How would Shakespeare describe the thematic conflict of your adoption narrative? Is your adoption story a plot-driven conflict resulting from a tragic accident, natural disaster, or an act of fate that unexpectedly left a hapless child stranded along life’s highway; or is your tale a character-driven plot motivated by the ego and self-interest of the main characters? Thematic conflicts on every side of the adoption triangle are either plot-driven or character-driven. The number of conflicts the main characters has to go through to reach their goals determines the length of the adoption narrative. The most worthy stories are those that rouse the passions of the heart; capture the imagination of the reader; bring along the experiences of the audience; and provoke the wisdom of the intellect.
What is the thematic conflict of your adoption story? The theme of most romance novels involves a conflict between a man and a women and a struggle for self-actualization. Adoption stories contain many of the same elements and conflicts. Individuals on every side of the adoption triangle struggle to resolve conflicts inherent to the practice of adoption. As we ponder the fate of the abandoned child we question the morality of birth parents debating the advantages of severing all legal and moral responsibility for the care of their child as they struggle to resolve their own internal conflicts between “morality and self”. They are conflicted between a desire to remain forever young and free of responsibility verses a curtailment of freedoms and a voluntary acceptance of the burdens of parenthood. Their narrative is often short-sighted and appears to have been written at night when the driver is unable to see any farther than the illumination of the headlights as they worry about what lies ahead. Their vision of the future is often clouded by the coercive efforts of embarrassed parents, unsupportive partners, immature peers, social workers and clergy. Adoptive parents are conflicted between the value of “self-verses charity”. They struggle between self-interest verses compassion and what is best for humankind; leaving others to wonder if they are more honorable and virtuous because they have a genuine concern for the health, safety, and welfare of the orphaned child? Adoptees afraid to rock the boat are conflicted between the comfort of the “status quo and the truth” and maintaining an indefinite adolescent relationship with their adoptive family verses self-actualization. They struggle between an innate and deep-rooted desire for the discovery of a true self-identity, native pedigree, point of origin and adulthood verses living in a suspended state of permanent childhood and the fear of alienating the adoptive parents.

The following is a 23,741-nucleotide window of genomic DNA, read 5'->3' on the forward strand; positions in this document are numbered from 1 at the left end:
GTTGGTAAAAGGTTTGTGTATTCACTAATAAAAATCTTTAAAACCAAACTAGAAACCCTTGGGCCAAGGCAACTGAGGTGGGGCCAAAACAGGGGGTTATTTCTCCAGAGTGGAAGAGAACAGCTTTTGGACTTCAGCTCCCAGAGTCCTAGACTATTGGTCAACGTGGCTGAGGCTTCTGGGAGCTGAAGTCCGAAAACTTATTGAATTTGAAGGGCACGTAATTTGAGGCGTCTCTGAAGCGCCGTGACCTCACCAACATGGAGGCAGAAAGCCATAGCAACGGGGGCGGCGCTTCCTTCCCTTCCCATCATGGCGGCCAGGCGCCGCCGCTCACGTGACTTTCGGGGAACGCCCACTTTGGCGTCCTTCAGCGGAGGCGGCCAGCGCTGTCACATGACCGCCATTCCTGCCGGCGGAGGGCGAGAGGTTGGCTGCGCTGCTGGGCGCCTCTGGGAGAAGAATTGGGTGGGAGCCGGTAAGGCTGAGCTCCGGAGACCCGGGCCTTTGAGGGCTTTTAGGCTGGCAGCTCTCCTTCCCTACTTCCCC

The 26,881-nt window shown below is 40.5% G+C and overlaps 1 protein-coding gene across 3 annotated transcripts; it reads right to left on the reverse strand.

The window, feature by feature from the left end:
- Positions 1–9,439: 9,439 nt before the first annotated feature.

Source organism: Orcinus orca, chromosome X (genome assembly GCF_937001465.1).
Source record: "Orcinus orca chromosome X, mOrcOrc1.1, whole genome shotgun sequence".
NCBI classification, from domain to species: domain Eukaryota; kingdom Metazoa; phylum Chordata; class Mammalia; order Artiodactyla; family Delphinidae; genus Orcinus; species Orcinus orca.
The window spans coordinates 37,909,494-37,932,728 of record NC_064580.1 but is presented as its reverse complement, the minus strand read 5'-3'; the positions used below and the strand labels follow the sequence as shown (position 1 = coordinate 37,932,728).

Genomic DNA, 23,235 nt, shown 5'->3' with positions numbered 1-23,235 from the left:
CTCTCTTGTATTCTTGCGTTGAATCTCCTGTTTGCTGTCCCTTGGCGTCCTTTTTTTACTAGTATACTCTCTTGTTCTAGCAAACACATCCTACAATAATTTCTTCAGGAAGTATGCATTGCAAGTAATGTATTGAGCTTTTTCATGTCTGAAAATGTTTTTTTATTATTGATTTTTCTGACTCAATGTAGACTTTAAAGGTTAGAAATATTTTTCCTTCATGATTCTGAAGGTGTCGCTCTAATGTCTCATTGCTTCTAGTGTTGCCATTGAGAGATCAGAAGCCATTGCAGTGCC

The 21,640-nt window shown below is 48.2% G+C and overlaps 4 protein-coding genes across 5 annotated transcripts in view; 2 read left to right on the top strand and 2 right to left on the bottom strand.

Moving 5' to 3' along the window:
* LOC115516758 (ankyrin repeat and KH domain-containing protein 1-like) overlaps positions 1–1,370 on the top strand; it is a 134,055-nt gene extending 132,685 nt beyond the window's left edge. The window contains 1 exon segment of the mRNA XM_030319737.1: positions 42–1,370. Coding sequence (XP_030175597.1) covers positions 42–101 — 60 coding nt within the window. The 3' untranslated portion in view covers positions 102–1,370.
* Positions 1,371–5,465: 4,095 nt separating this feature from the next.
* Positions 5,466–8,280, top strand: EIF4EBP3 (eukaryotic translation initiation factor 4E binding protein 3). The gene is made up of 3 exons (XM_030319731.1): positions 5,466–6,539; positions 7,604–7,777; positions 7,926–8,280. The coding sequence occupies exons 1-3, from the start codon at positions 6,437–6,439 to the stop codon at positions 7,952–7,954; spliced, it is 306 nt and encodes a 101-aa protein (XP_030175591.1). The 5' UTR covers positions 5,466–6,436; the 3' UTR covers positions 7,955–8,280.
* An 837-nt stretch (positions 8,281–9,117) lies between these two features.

Greed results in self-destruction and generosity leads to success but individuals on every side of the adoption triangle continue to debate the moral dilemmas adoption causes verses the self-interest of those involved. Ultimately, adoption is a monumental conflict between self-interest and humanity—a struggle to decide the fate of orphaned children that should always cause the audience to think, rather than accept the inevitable.